Long enough title for you? Okay, so after a bit of research, I noticed that there’s a lot of keywords out there for “Textfugu vs. AJATT” and the very fact that those two are together in a search query makes me want to facepalm (I also made the mistake of mentioning AJATT in my review post), so I’m going to explain the various ways to learn a langauge, as they’re all different, so maybe you’ll have an idea as to how you’d like to try learning. This stuff will all be compiled in a lengthier, much more detailed book I’m writing, but for now let’s just get a few things straight.
Firstly, there’s many different methods out there for learning a language, but they all basically can be simplified down to four categories: academic, input, output, or a mix of those three. That’s it, and while everyone can claim that their method is different or better than all the others out there, you can always guarantee it will fall predominately into one of the first three categories, even if it’s a mix. Now, TextFugu and AJATT come from two different camps: TextFugu is predominately academic, and AJATT is almost exclusively input. So, let’s take a look at how these methods break down.
This method involves enrolling in a school and taking classes to learn a language, hiring a private tutor, or self-teaching using text books or other material that would normally be found in a classroom. The textbook or instructor are going to be at the center of your journey towards whatever your goal is (it’s not always fluency, you know), and grammar and vocabulary are king. It’s very structured and takes everything step-by-step. Basically, if you did well in school, you’ll do well in this.
Unfortunately, it’s very expensive, even if you’re doing things the self-taught way, as textbooks can be pricey, and, yes, TextFugu is pricey as well. It also takes a long time to learn the language (in one video, Koichi even exclaimes, “Several years of work!”), as you usually don’t spend every day studying, especially if you’re enrolled in a college or university. Perfection in the language is stressed, making little room for mistakes, although that’s not to say it’s totally unforgiving.
All in all, if you like structure or did well in school, TextFugu is great for that, as it provides that nice, step-by-step feel that a classroom will give you, and Koichi is a great guy who spends a lot of time helping people acheive their goals.
This is a much less structured method, involving reading, watching, and listening to a lot of your target language. If you take this to the extreme, as Khatzumoto does, you should try and do something – anything – in Japanese or whatever your target language is as often as you can. The principle is to have fun, as that’s the biggest motivator you can have. The general idea is that you don’t have to study grammar that hard, but rather just a bit and reference it a lot as you build your vocabulary and general knowledge with an overdose of books, movies, games, etc. As you go, you grow accustomed to how the language works in real life rather than a sanitized text book, which doesn’t provide real life speech, and your own speech will sound much more natural.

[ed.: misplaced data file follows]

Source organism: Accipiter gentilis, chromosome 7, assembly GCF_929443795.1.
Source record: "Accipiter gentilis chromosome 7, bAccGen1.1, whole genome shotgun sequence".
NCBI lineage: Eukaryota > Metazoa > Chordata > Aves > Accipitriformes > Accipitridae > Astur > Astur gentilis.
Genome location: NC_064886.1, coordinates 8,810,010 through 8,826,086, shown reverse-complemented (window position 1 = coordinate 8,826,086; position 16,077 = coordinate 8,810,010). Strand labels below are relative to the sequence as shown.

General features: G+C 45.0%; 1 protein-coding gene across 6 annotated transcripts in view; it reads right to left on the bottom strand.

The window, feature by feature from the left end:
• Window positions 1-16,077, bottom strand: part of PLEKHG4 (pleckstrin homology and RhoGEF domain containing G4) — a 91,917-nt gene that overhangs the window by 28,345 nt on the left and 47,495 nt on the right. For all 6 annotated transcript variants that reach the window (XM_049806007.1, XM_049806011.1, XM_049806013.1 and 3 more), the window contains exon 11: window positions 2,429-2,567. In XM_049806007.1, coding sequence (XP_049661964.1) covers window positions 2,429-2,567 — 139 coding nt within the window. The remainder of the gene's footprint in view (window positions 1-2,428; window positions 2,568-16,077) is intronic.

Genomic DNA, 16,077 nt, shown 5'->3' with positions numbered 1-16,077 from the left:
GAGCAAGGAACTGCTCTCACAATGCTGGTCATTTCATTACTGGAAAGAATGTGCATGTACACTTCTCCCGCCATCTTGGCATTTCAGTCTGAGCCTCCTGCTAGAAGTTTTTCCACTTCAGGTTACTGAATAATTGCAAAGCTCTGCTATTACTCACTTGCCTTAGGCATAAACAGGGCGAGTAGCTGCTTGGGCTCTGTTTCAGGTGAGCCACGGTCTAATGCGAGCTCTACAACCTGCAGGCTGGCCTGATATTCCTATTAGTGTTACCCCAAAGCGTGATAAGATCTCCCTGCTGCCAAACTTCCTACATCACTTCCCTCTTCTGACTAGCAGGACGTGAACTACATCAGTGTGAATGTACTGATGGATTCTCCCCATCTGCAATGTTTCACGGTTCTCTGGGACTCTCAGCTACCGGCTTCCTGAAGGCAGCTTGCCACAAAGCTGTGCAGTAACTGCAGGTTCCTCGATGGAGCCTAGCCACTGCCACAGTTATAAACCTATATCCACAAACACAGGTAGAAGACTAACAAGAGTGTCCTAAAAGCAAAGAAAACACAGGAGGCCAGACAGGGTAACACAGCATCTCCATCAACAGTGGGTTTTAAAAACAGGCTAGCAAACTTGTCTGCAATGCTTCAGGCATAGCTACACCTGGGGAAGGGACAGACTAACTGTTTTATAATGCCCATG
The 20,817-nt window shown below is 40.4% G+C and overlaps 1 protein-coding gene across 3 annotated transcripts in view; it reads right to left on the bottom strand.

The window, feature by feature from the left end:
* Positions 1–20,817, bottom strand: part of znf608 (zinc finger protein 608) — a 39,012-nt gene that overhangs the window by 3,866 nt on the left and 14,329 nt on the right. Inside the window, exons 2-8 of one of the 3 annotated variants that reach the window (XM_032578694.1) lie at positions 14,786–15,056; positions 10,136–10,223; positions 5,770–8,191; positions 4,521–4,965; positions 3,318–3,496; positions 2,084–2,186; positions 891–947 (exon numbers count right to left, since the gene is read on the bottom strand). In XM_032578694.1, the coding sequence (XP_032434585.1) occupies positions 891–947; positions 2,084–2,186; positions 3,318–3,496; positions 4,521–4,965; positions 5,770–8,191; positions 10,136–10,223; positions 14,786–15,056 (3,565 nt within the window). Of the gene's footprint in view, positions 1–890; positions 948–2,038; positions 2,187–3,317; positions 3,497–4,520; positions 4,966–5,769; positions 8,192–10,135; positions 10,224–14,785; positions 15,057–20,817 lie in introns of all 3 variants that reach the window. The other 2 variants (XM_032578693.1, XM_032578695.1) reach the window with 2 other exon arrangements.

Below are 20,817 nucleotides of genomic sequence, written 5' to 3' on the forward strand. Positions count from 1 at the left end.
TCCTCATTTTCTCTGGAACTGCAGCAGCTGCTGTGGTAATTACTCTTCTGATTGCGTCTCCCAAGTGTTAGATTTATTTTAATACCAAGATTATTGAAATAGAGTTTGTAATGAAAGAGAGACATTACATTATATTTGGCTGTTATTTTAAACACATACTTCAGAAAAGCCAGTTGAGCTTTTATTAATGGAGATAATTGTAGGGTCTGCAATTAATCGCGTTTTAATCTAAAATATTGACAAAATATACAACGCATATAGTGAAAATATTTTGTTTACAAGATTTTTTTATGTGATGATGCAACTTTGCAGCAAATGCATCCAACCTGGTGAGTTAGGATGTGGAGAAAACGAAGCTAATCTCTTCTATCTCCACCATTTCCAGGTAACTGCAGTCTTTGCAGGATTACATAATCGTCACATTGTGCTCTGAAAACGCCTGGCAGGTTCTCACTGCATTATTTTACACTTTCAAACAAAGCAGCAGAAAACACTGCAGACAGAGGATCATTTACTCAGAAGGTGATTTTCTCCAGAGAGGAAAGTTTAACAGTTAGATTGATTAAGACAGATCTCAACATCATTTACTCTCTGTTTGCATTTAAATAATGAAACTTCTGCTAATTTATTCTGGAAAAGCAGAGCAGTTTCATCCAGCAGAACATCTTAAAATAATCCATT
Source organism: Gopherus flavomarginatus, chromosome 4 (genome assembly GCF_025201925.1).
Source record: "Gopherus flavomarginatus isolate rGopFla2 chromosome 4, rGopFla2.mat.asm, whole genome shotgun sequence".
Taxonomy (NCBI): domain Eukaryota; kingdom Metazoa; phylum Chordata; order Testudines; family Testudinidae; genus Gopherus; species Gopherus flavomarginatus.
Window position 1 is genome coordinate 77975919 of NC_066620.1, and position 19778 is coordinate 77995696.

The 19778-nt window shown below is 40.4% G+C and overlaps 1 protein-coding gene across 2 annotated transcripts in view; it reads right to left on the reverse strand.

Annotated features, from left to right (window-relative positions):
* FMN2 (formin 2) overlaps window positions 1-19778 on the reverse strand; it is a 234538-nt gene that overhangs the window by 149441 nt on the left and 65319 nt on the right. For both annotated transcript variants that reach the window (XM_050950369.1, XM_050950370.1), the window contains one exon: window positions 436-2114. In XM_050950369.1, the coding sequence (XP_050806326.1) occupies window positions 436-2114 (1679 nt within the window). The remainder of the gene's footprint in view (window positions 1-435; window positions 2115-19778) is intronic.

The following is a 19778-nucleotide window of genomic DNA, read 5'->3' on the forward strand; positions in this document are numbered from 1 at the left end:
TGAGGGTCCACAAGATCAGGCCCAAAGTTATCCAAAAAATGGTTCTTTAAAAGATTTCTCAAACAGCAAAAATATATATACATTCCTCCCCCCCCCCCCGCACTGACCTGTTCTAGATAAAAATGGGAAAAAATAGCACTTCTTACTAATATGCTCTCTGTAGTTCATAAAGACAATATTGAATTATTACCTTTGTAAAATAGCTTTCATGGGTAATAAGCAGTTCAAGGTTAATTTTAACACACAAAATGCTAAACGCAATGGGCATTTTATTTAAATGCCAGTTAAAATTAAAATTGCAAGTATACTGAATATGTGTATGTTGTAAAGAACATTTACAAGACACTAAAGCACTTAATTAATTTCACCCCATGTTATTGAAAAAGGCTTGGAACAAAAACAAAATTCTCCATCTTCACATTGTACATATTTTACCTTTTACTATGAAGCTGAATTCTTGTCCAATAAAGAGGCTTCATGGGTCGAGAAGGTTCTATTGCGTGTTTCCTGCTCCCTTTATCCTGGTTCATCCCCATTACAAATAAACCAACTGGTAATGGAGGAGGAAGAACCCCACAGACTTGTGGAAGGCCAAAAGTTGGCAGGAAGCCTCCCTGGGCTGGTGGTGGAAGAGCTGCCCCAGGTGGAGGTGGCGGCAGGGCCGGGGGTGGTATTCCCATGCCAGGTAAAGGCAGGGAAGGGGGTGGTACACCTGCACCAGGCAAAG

Now, that description doesn’t do it justice, so I suggest you head on over to AJATT yourself.
Doing things this way is usually cheaper and much, much faster in the long run, but starting out can be a pain. Why? Because the complete lack of structure can leave one feeling overwhelmed. Once you get the hang of it, you’ll love it, but starting out, trying to piece together small sentences even, can be difficult. There’s a lot of websites that are good at helping people out in this regard, though, so this is becoming a slightly less daunting issue.
You’ll enjoy doing things this way if you didn’t care for school much, feel that a textbook or instructor is slowing you down, get bored easily with that kind of stuff, or want to be able to do the things you enjoy (like watch anime) as a form of learning.
This method advocates speaking from day one, and is great if your primary goal is to be able to visit a foreign country and still be able to speak with the natives. It’s largely advocated by the site Fluent in 3 Months, and it’s focus in on speaking and understanding. The idea is to learn often used words, phrases, etc. and by speaking with natives you get feedback and a chance to perfect your language skills. Perfection isn’t stressed, and while it typically has some structure, it also allows for a lot of freedom. To be perfectly honest, though, you’re better off visiting the site, as it explains it much better than I can, especially seeing that this isn’t my preferred method.
Now, there’s a few ways to go about this method, but it’s usually the most inexpensive of the three methods, and it’s also the fastest. You won’t be able to work in the country, or do anything formal, such as education, but it’s a great way to interact, especially if you’re an outgoing person who would rather be talking with people than curled up with a book by the fireplace.
So there you have it; great ways to learn languages, but also hopefully an eye-opener that you can never compare TextFugu and AJATT, as they both go about doing things in a very different way. Now you can compare TextFugu to Genki Japanese or AJATT’s design to Steve Kauffman’s (I probably spelled that wrong). Basically, you need to first figure out what your language goals are, and how you learn best, then you figure out which is right for you.